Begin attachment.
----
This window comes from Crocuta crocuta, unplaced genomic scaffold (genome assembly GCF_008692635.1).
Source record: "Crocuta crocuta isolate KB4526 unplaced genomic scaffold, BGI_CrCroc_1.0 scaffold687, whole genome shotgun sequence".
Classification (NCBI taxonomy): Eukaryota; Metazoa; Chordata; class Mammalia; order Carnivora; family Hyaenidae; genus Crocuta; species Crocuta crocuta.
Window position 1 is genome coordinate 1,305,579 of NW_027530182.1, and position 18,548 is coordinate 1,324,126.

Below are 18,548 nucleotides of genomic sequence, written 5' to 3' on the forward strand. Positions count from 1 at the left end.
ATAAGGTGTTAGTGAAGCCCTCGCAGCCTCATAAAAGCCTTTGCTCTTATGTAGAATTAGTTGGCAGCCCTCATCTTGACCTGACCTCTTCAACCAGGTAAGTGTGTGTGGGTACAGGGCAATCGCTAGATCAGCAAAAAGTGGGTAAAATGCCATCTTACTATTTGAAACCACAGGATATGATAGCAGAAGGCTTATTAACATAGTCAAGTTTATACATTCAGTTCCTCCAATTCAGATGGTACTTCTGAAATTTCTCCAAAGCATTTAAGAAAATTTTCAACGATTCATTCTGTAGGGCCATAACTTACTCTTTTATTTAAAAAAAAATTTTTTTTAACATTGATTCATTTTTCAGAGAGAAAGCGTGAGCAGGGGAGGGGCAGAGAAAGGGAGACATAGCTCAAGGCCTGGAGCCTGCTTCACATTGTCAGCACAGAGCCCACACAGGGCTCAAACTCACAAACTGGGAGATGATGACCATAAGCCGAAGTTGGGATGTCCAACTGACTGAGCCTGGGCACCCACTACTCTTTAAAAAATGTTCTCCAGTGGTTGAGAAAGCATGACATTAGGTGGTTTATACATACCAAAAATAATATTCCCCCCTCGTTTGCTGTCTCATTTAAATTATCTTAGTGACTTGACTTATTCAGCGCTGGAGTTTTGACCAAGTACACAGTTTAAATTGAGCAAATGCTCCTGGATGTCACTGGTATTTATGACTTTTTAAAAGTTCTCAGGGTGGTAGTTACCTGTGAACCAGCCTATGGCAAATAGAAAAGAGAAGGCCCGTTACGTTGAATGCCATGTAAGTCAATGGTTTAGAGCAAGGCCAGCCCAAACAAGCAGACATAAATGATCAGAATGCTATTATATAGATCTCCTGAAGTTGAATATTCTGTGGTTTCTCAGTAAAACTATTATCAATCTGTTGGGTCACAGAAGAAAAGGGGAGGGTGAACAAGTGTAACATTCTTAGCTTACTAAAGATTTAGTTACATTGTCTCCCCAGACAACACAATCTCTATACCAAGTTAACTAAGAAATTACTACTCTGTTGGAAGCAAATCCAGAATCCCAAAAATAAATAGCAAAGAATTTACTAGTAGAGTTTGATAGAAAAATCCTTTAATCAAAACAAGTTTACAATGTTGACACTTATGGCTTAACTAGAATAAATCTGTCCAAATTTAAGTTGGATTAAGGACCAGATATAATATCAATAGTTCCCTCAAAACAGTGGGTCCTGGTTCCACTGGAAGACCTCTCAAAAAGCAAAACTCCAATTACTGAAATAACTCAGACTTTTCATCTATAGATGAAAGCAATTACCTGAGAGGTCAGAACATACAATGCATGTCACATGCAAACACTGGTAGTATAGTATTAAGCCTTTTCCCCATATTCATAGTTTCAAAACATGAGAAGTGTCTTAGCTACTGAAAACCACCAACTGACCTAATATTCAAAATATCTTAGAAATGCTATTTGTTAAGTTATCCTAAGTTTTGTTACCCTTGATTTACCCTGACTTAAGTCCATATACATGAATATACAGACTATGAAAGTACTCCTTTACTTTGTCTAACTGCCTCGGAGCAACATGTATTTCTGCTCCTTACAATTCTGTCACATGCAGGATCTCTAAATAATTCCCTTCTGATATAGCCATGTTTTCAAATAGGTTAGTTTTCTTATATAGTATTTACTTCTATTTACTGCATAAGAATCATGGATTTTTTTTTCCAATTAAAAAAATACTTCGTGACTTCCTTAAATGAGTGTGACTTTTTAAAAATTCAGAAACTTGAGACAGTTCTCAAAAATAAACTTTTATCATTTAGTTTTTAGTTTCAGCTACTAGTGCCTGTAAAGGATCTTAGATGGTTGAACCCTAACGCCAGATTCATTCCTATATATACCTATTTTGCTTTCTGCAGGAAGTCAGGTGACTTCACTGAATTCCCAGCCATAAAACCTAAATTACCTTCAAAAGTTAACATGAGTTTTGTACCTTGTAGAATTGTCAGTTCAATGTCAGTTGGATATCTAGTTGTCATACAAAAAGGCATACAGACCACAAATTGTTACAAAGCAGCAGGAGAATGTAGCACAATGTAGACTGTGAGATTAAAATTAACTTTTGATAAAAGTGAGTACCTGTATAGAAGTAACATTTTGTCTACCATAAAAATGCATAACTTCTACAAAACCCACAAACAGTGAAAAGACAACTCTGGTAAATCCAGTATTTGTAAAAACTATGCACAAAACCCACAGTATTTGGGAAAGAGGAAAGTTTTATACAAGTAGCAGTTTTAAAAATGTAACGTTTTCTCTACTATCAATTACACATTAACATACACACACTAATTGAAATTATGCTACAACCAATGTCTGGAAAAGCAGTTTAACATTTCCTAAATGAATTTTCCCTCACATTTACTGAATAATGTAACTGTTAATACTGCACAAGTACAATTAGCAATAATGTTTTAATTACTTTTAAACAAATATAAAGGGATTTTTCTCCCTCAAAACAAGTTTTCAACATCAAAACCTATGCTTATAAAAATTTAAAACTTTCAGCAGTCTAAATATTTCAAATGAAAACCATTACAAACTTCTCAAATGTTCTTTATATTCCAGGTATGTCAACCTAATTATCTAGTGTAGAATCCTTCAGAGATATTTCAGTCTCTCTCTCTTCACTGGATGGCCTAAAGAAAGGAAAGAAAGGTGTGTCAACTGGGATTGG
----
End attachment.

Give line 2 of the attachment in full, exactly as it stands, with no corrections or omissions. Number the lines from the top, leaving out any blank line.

Source record: "Crocuta crocuta isolate KB4526 unplaced genomic scaffold, BGI_CrCroc_1.0 scaffold687, whole genome shotgun sequence".